One sunny afternoon I drove to one of my favorite villages in Northern New Mexico, Arroyo Seco (known as Seco by the locals) to photograph the town for this blog post. Seco is located approximately seven miles north of Taos, New Mexico, and sits below Taos Mountain. On October 7, 1745, the town’s inhabitants acquired the rights to the lands under a grant by Joaquín Codallos y Rabal. However, as a site, it was first deeded in 1716 to General Pedro Lucero de Godoy by the Viceroy of Mexico, but the general never settled on the land.
Settlement of the surrounding area began in 1804 when two brothers, Cristóbal Martínez and José Gregorio Martínez, planted crops in the region and built homes. According to the Spanish Archives of New Mexico, in 1815 more people began to cultivate the lands in Seco area, irrigating their crops from the Arroyo Seco Creek and the Rio Lucero.
After wandering the quaint village with its eateries and small specialty shops, many exhibiting work by local artists and craftspeople, I headed to the Church of the Most Holy Trinity. Completed in 1834, the original building had a flat roof and a dirt floor. A pitched roof and wooden floor were added in 1915, and the graves buried beneath the dirt floor were repatriated to the churchyard cemetery. The adobe structure has five-foot-thick walls at the base that taper off to three feet at the top. The ceiling has rough, flat, heavy pine vigas that rest on hand-carved wooden corbels. I snapped the photos I wanted and left the church to stroll the village, photographing my surroundings and relaxing in the small-town atmosphere.
I’ve never been starstruck, but some folks are, so keep your eyes open. Among the locals and tourists you might spot a well-known politician or a famous celebrity, as some do call Northern New Mexico (when they are here) home. If you visit, do attend Seco’s Fourth of July parade, an annual event that draws throngs of happy celebrants. You can view the celebration on YouTube. The video was shot and edited by Rick Romancito of The Taos News. http://www.youtube.com/watch?v=vgkDARTbkkQ.
Rio Grande Gorge Bridge
Known by the locals as simply the “Gorge Bridge” or “High Bridge,” the three-span steel continuous-deck-truss structure with a concrete-filled steel grid deck, is a high-arch bridge that spans the Rio Grande Gorge. Many sources have the bridge ranging in height from 600 to 700 feet above the gorge floor, but its true height is 565 feet. It is the seventh highest in the United States and eighty-second highest in the world. The foot span is 600 feet, and it was built between 1963 and 1965.
The bridge has several platforms that cantilever out over the gorge, allowing pedestrians to stand several feet into space while capturing breathtaking views of the river below. If you are squeamish about heights, you should skip these platforms. The bridge also has sidewalks on both sides and low railings to make you feel somewhat secure, but if you are not keen on heights period, then you won’t care for the undulating sensation beneath your feet as vehicle after vehicle, especially big rigs, crosses the bridge. Note there is nothing between you and an almost six-hundred-foot drop except a chest-high guardrail, which brings me to . . .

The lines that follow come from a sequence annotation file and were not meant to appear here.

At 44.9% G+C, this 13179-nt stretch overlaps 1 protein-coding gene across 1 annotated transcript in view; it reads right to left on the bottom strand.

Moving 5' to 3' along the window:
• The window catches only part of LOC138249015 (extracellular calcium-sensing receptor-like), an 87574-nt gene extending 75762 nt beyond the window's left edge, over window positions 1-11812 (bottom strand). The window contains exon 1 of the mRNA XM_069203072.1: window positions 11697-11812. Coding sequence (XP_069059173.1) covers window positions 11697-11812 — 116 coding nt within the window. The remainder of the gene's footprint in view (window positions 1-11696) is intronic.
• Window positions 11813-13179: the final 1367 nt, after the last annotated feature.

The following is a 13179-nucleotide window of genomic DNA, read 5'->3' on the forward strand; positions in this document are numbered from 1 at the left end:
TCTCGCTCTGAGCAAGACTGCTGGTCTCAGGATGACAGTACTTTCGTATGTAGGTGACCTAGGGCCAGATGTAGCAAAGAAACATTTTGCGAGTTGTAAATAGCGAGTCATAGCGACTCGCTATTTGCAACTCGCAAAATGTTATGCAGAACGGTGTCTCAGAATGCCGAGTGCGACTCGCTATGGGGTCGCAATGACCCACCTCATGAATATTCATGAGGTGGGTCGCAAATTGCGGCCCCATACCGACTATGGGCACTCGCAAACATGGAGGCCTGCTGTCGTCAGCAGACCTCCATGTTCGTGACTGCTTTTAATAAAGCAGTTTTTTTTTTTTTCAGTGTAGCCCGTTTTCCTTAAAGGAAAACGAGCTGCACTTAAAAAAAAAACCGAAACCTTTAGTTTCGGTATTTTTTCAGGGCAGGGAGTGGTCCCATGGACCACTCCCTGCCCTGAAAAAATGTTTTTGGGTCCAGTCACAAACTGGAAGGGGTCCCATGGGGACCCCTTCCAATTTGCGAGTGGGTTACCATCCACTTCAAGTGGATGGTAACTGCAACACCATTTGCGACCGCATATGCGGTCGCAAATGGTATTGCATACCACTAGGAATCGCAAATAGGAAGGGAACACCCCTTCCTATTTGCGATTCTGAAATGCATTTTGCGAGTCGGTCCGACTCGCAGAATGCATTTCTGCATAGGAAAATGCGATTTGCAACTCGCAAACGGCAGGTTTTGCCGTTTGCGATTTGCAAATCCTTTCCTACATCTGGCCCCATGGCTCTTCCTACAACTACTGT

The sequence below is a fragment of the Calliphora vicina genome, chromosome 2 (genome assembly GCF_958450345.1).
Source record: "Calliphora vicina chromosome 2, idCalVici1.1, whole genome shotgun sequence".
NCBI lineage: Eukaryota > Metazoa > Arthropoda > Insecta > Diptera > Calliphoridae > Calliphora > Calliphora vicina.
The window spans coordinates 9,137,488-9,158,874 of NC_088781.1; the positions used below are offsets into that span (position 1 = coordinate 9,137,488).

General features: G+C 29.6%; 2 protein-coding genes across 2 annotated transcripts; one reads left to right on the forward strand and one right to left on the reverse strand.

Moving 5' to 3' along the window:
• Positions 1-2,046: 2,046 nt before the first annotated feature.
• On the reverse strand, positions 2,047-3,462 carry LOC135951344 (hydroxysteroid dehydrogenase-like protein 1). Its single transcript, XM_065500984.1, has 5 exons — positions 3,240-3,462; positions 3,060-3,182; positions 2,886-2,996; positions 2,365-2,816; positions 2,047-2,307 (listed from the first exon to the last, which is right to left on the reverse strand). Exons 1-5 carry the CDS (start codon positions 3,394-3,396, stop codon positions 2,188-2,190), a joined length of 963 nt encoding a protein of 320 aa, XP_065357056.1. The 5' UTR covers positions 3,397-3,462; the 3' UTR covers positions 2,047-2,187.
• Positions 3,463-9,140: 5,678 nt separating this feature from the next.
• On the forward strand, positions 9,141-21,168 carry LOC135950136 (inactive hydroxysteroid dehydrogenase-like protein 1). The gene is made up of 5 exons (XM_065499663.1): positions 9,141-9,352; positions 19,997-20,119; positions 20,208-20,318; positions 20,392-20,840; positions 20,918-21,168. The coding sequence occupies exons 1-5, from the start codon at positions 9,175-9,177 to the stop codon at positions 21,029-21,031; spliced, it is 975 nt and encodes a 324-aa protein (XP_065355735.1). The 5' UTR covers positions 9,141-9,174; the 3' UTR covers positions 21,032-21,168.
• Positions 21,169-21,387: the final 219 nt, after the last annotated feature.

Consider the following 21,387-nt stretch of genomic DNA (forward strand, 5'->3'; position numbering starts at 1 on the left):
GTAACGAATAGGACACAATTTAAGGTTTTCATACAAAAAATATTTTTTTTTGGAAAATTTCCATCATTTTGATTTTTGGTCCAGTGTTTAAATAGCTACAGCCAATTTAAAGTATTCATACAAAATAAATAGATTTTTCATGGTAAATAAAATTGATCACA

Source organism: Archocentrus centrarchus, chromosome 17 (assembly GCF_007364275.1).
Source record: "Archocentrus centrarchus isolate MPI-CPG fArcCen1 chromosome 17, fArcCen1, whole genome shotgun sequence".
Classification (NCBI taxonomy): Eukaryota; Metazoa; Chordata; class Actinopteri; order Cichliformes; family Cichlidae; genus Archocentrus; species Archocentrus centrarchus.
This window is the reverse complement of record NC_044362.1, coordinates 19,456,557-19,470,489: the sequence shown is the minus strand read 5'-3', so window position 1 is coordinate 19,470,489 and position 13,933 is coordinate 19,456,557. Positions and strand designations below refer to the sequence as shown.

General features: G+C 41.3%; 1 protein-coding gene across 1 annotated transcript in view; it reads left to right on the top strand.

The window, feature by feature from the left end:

Unfortunately, the popularity of the bridge has also made it a suicide magnet. There have been more than 115 suicides in a twenty-year span, with the most recent occurring in the past two months. After years of inaction on suicide prevention, crisis phones were installed at the bridge in late 2014. The ten call boxes each bear a sign that reads, “There is hope. Make the call.” When a person presses the call button, he or she is connected to the New Mexico Crisis and Access Line in Albuquerque where counselors field the calls around the clock. Mental health advocates says it is a first step but not a prevention strategy unto itself. The New Mexico Department of Transportation is studying the feasibility of either raising the bridge railings or installing netting. The most famous example of crisis phones being installed (in 1993) was at the Golden Gate Bridge in San Francisco. In the fourteen years following their installation, 380 people leaped to their deaths from the landmark.
During a roadside chat—or call it a bridge-side chat—with a long-time Taoseño, he commented about the locals referring to the bridge as the “bridge to nowhere,” because while it was being built funding did not even exist to continue Highway 64 on the other side of the gorge. But by the time the bridge was dedicated in 1965, not only had funding been approved, but also US Route 64 was in operation as a major east-west highway.
After you walk the bridge and/or hike the state park area along the gorge, take a beverage break and enjoy the stunning views.